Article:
Upstairs in Register House, above the ScotlandsPeople search rooms, is the Historical Records search room, so I looked for admission records for the Sunnyside hospital in their catalog index. I found them, but they are not digitised, and they are stored in the University of Dundee Archives. I was ready to pop over to Dundee the following day to get a look at them, only to discover that Thursday (the last day of my visit to Scotland this time) was the day their archives are closed! I definitely had a “so near, and yet so far” feeling then.

Sunnyside Hospital

Sunnyside Hospital. Photo courtesy of the Memories of Sunnyside webpage.

So, I emailed the Dundee Archives in the hope that they could look up the Admission records and find the Martha Sutherland who died in the Hospital and see if there was any additional information recorded that would refute or prove that she was the one we were looking for. I wasn’t sure how well indexed such records were, whether looking one person up, even with such a narrow date window (1861 – 1867), would mean literally turning every page.

Well, I was very pleasantly surprised. It was an easy look up for the archivist to do, and by the time I left Register House on Thursday aftenoon (where there is no internet access) and could read my email for the day, I had a response from them with the details from the Hospital Records. It was a woman from Unst, with a husband Donald Sutherland who lived in Skaw. It was our girl! She checked into the Hospital on 9 January 1865, at age 48. It was recorded as her third attack, the first being when she was 36 years of age.

The record also shed some light on why she was there. It records the Supposed Cause as “Death of an infant from being overlaid and death of a child thereafter from burning.”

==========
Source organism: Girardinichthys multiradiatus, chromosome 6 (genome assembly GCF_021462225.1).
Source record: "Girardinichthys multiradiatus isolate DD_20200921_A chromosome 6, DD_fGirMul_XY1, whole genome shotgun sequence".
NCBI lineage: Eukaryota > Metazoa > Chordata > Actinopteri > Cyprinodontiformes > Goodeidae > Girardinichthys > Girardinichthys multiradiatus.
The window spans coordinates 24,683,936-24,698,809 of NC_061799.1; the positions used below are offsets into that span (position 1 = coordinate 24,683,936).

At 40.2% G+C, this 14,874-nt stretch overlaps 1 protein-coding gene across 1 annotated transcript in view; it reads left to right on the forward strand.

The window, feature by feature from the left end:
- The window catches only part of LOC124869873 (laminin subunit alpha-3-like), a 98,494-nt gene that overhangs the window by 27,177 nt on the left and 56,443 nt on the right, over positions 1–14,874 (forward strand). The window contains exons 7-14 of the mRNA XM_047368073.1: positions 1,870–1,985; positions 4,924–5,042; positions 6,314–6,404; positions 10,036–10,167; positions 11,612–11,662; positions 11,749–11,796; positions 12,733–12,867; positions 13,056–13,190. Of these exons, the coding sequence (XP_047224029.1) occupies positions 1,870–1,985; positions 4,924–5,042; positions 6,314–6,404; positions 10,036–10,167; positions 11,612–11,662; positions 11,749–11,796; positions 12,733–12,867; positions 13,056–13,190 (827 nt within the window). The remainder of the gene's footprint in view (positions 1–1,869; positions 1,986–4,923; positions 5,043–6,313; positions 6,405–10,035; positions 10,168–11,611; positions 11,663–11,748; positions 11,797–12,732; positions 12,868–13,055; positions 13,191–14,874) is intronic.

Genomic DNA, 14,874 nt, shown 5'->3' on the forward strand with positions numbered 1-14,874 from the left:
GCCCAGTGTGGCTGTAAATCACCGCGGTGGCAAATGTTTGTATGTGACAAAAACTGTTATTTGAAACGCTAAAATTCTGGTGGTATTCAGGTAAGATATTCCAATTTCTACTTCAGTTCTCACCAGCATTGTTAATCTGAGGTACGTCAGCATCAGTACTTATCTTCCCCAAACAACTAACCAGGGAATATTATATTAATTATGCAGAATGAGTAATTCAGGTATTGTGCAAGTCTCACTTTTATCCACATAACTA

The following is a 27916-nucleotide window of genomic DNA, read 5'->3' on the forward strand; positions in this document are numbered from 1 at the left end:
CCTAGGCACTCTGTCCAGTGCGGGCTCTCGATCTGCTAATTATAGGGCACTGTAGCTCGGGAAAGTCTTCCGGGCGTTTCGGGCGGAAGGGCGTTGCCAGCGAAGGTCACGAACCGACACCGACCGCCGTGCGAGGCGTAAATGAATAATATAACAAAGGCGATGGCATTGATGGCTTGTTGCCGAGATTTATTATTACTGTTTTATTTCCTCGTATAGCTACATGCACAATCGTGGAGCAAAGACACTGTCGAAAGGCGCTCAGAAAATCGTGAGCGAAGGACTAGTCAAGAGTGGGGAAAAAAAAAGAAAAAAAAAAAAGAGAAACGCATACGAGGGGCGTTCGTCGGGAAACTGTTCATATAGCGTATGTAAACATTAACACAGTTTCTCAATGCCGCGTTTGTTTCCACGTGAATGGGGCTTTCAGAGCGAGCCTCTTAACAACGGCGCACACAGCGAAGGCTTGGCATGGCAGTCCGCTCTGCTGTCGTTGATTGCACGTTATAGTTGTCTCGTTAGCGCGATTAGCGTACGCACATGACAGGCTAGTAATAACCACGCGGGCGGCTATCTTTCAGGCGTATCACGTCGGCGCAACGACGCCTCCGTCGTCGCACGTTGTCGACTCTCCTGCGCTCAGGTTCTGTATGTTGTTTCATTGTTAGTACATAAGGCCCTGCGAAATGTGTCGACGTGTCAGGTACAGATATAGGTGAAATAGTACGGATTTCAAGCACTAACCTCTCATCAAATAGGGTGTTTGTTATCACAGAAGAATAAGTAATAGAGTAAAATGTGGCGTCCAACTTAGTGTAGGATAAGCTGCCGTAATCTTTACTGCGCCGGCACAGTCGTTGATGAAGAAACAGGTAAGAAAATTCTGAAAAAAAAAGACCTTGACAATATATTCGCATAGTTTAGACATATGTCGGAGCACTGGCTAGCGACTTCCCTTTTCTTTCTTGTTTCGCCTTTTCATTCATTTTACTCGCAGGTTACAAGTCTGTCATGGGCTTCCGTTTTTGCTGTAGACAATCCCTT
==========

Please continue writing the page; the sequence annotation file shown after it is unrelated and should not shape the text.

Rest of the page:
It just shows that it really is worth following every possible lead, even if you don’t think it’s likely that someone would be so far from home when they died, Unst to Montrose is quite a long way from home.

I’d like to try and find the children who died but that will be the subject of a future blog post.

Tracking Alexander Pennant

While the period from 1851 onwards makes life easier for the Scottish family historian, trying to figure out how people fit together going further back than that is much harder.

  • Census: In 1851, census returns include the relationship between the different people recorded in a house, in 1841 you just get the names.
  • Birth Records: From 1855 the Statutory Birth records contain the names of both parents and their marriage date, whereas before that Old Parish Records only gave the father’s name.
  • Marriage Records: From 1855 the Statutory Marriage records contain the names of both parents of each party marrying, as well as their residence and occupation, whereas before that Old Parish Records only give the names and residence of the marrying couple.